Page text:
Assuntos
Evolução Biológica , Idade Materna , Animais , Biodiversidade , Feminino , Humanos , Invertebrados , Mamíferos , Herança Materna
13.
Mol Cell ; 79(6): 902-916.e6, 2020 09 17.
Artigo em Inglês | MEDLINE | ID: mdl-32768407

RESUMO

A long-standing conundrum is how mitotic chromosomes can compact, as required for clean separation to daughter cells, while maintaining close parallel alignment of sister chromatids. Pursuit of this question, by high resolution 3D fluorescence imaging of living and fixed mammalian cells, has led to three discoveries. First, we show that the structural axes of separated sister chromatids are linked by evenly spaced "mini-axis" bridges. Second, when chromosomes first emerge as discrete units, at prophase, they are organized as co-oriented sister linear loop arrays emanating from a conjoined axis. We show that this same basic organization persists throughout mitosis, without helical coiling. Third, from prophase onward, chromosomes are deformed into sequential arrays of half-helical segments of alternating handedness (perversions), accompanied by correlated kinks. These arrays fluctuate dynamically over <15 s timescales. Together these discoveries redefine the foundation for thinking about the evolution of mitotic chromosomes as they prepare for anaphase segregation.


Assuntos
Proteínas de Ciclo Celular/genética , Cromossomos/genética , Proteínas de Ligação a DNA/genética , Mitose/genética , Adenosina Trifosfatases/genética , Anáfase/genética , Animais , Proteínas de Ciclo Celular/isolamento & purificação , Cromátides/genética , Proteínas Cromossômicas não Histona , DNA Topoisomerases Tipo II/genética , Proteínas de Ligação a DNA/isolamento & purificação , Imageamento Tridimensional , Mamíferos , Metáfase/genética , Prófase/genética
14.
PLoS Negl Trop Dis ; 14(8): e0008589, 2020 08.
Artigo em Inglês | MEDLINE | ID: mdl-32845889

RESUMO

Accurate data on the Lassa virus (LASV) human case fatality rate (CFR) and the prevalence of LASV in humans, rodents and other mammals are needed for better planning of actions that will ultimately reduce the burden of LASV infection in sub-Saharan Africa. In this systematic review with meta-analysis, we searched PubMed, Scopus, Africa Journal Online, and African Index Medicus from 1969 to 2020 to obtain studies that reported enough data to calculate LASV infection CFR or prevalence. Study selection, data extraction, and risk of bias assessment were conducted independently. We extracted all measures of current, recent, and past infections with LASV. Prevalence and CFR estimates were pooled using a random-effect meta-analysis. Factors associated with CFR, prevalence, and sources of between-study heterogeneity were determined using subgroup and metaregression analyses. This review was registered with PROSPERO, CRD42020166465. We initially identified 1,399 records and finally retained 109 reports that contributed to 291 prevalence records from 25 countries. The overall CFR was 29.7% (22.3-37.5) in humans. Pooled prevalence of LASV infection was 8.7% (95% confidence interval: 6.8-10.8) in humans, 3.2% (1.9-4.6) in rodents, and 0.7% (0.0-2.3) in other mammals. Subgroup and metaregression analyses revealed a substantial statistical heterogeneity explained by higher prevalence in tissue organs, in case-control, in hospital outbreak, and surveys, in retrospective studies, in urban and hospital setting, in hospitalized patients, and in West African countries. This study suggests that LASV infections is an important cause of death in humans and that LASV are common in humans, rodents and other mammals in sub-Saharan Africa. These estimates highlight disparities between sub-regions, and population risk profiles. Western Africa, and specific key populations were identified as having higher LASV CFR and prevalence, hence, deserving more attention for cost-effective preventive interventions.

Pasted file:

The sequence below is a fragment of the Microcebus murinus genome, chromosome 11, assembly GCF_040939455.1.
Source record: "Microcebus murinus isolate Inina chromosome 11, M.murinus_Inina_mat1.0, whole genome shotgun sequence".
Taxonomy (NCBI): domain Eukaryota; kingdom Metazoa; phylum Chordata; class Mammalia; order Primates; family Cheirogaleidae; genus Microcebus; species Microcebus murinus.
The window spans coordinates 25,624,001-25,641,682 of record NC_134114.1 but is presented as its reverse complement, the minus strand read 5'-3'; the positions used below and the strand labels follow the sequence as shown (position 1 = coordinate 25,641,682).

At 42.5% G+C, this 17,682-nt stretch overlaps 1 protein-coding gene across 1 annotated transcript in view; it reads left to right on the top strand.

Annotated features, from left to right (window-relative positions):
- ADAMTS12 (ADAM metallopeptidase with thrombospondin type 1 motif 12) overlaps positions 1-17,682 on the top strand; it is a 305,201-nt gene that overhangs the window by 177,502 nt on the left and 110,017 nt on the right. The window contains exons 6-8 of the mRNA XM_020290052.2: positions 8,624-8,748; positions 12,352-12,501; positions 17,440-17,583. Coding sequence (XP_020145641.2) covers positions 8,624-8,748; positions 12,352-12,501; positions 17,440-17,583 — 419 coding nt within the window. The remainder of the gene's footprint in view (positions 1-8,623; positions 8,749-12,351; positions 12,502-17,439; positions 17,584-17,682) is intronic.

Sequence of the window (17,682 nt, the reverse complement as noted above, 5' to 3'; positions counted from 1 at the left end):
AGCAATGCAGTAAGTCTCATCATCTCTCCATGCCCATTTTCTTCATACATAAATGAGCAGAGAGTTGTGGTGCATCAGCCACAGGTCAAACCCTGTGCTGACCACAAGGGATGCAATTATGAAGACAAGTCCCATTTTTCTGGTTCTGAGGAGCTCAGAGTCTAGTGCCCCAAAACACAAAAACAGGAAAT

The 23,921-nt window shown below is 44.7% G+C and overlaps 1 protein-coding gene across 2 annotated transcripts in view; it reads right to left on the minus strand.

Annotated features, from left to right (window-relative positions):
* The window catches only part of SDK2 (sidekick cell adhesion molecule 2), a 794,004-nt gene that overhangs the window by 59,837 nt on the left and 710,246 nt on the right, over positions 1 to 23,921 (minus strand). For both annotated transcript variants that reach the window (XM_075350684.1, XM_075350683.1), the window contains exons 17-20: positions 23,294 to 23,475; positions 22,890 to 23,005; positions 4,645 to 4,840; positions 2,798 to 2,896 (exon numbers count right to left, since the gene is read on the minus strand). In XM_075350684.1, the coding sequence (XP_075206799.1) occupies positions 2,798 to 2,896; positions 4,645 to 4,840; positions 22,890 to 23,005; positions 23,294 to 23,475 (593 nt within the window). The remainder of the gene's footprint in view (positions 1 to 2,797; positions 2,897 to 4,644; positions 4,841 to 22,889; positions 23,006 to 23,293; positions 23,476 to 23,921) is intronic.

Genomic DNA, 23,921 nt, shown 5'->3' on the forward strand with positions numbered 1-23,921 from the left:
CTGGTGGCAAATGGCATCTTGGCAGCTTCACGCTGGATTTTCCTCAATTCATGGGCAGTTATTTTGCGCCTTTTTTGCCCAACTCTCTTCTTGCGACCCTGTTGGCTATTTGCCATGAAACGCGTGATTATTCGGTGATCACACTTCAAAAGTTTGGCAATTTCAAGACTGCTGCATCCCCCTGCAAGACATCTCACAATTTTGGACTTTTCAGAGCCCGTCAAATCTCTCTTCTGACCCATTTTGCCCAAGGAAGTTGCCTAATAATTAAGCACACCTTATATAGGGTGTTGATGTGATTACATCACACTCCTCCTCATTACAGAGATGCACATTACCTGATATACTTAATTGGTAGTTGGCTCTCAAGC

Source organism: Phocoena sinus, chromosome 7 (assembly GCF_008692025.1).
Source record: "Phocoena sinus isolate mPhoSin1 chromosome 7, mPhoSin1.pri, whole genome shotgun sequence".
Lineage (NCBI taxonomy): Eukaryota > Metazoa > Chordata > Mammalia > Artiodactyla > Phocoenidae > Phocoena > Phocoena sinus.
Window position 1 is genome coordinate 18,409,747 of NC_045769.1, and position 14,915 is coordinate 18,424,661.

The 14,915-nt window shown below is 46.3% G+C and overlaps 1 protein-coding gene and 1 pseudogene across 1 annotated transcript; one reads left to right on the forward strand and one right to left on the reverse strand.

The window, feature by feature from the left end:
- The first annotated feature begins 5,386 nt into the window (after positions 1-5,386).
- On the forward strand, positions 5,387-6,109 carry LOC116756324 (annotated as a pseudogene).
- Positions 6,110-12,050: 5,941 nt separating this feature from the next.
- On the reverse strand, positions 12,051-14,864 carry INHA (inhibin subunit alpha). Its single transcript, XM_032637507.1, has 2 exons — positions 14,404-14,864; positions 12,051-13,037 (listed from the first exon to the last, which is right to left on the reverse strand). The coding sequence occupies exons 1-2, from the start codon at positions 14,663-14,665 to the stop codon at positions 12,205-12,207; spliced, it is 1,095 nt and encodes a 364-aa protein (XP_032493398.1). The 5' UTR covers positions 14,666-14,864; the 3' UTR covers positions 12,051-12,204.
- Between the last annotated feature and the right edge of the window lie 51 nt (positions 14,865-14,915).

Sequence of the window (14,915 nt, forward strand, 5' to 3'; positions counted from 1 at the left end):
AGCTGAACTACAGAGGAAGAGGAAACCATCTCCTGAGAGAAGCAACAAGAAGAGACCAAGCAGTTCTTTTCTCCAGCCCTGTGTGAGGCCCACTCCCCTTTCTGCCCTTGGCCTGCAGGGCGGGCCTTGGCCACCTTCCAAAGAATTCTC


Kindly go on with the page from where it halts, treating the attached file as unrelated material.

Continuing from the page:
Assuntos
Febre Lassa/epidemiologia , Febre Lassa/veterinária , Vírus Lassa , África ao Sul do Saara/epidemiologia , Animais , Bases de Dados Factuais , Hospitais , Humanos , Febre Lassa/virologia , Mamíferos , Prevalência , Roedores
16.
Nat Commun ; 11(1): 3888, 2020 08 04.
Artigo em Inglês | MEDLINE | ID: mdl-32753666

RESUMO